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Not Dark Souls VR - Déraciné review
The creators of Dark Souls and Bloodborne release they are first ever VR game on PS4, and it is not what you’d expect…

FromSoftware is one of the most talented studios working today, and like many great developers, they have a very distinctive style in terms of both graphics and gameplay. Demon’s Souls, Dark Souls, Bloodborne, and the forthcoming Sekiro all share a great deal in common even though they’re all distinctive games in their own right. But while Déraciné has a similar tone and visuals it is nothing like any of those games in terms of gameplay.
Not Dark Souls VR - Déraciné review
That’s not a criticism – it’s great that they’re not sticking to a formula – but their first VR game is a qualified success at best… Actually, there is one other similarity with From’s previous work: an extremely confusing storyline. It’s not quite as abstruse as the SoulsBorne games but it is extremely odd and manages to make an already peculiar game more impenetrable than it needs to be.

The set-up is that you’re playing as an invisible fairy at a boarding school for young children – with déraciné being French for something that has been uprooted from its natural environment. Many of the children are aware of your presence and ask for favors, but you never interact with them directly at each of the game’s chapters takes place in a frozen sliver of time.

Instead, you often use holographic-looking ‘memories’ of them like audio logs, to listen to what they were doing at the time the memory was recorded. Déraciné is essentially a point ‘n’ click puzzle game, although the most perplexing part of it is exactly what From were hoping to achieve with it all.
If the set-up doesn’t seem strange enough let us also point out the fact that you’re a time-traveling invisible fairy. You’ve got a magic pocket watch (which seems like an odd thing for a fairy to have but never mind) that lets you travel through time and a magic ring that allows you to absorb time from objects and transfer it to others.

The former is rarely under your control though and the ring is used very infrequently and only for very obvious puzzles, like reviving a wilted flower. None of the gameplay-related puzzles are ever very difficult and the time-sucking ring is used so infrequently you wonder why it’s even there. But then the whole game has very much the feel of something that started off as an experiment and rather than being abandoned and used as the foundation for something else was roughly knocked into shape and released anyway.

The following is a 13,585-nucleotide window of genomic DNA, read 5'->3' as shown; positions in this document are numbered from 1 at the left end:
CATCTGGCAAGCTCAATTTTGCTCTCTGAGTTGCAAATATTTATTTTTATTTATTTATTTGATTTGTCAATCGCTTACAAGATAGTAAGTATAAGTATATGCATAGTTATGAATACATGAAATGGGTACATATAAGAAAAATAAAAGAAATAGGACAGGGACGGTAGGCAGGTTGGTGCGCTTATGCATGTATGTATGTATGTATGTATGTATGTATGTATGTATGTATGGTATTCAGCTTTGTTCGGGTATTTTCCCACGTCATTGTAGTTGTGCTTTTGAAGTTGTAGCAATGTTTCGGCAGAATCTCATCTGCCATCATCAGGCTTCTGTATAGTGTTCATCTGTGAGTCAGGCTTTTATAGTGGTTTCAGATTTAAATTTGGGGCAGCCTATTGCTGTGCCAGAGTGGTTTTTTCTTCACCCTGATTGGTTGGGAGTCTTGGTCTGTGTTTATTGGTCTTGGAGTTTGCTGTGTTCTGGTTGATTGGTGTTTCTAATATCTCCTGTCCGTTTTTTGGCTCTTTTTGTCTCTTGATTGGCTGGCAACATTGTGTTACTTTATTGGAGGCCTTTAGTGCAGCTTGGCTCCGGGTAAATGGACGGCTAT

There’s little to complain about in terms of the VR implementation though, with some very impressive visuals, a great soundtrack, and a real sense of low-key oppression. The control system is based around teleporting between hotspots, which we imagine was where the inspiration for the whole ‘frozen in time’ concept comes from.

But the traversal system has become such a standard feature of VR games we’re not sure it really needed such complex justification. Unfortunately, the game doesn’t support using a normal DualShock, so you have to have a PlayStation Motion controller. This again seems unnecessary, as although you have a little transparent fairy hand you move around to manipulate objects there’s no real reason you couldn’t use a normal controller instead.

Déraciné (PSVR) – the VR is good, the game not so much While the mechanical puzzles are never very complicated a lot of the progress through the game relies on deciphering vague clues from the various memories.
Déraciné review
Our general hatred for audio logs probably didn’t help the situation but pondering over what are essentially riddles really doesn’t seem the best way to make use of the immersive power of VR. It’s a shame because the storytelling does have some interesting moments, as it segues from helping perform schoolyard pranks to some surprisingly dark themes by the end of the game. But these weighty issues are lost amongst tedious puzzles and an increasingly confusing structure which keeps adding in new supernatural elements and making the time-traveling more and more complex for no good reason.

By the end of the game, you end up flipping between two time periods, which not only makes the story increasingly difficult to follow but it ends up making everything else seem that much more repetitive and long-winded. The weak dialogue and voice-acting also don’t help, with a mawkish portrayal of the children’s plight that makes them almost impossible to accept as real characters.

There’s a lot of interesting ideas and features in Déraciné but we’d be lying if we said we didn’t want it all to be over after just halfway through its four-hour running time. Everything feels far too much like a tech demo that got out of hand and while it’s good to see that From wasn’t interested in retro-fitting one of their previous games throwing ideas at the wall and hoping something sticks isn’t much of an alternative.

Déraciné In Short: FromSoftware’s first VR game is full of interesting ideas but very little entertainment, with frustrating storytelling and tiresome puzzles. Pros: Excellent graphics and VR environment combine with a great soundtrack to make a typically oppressive From-style atmosphere. Interesting narrative themes. Cons: Poorly structured story with abstruse audio puzzles and simplistic mechanical ones.

The fairy’s magic abilities are underutilized and largely pre-scripted. Weak script and poor voice-acting.

Score: 4/10 Formats: PlayStation VR Price: £24.99 Publisher: Sony Interactive Entertainment Developer: FromSoftware Release Date: 6th November 2018 Age Rating: 12

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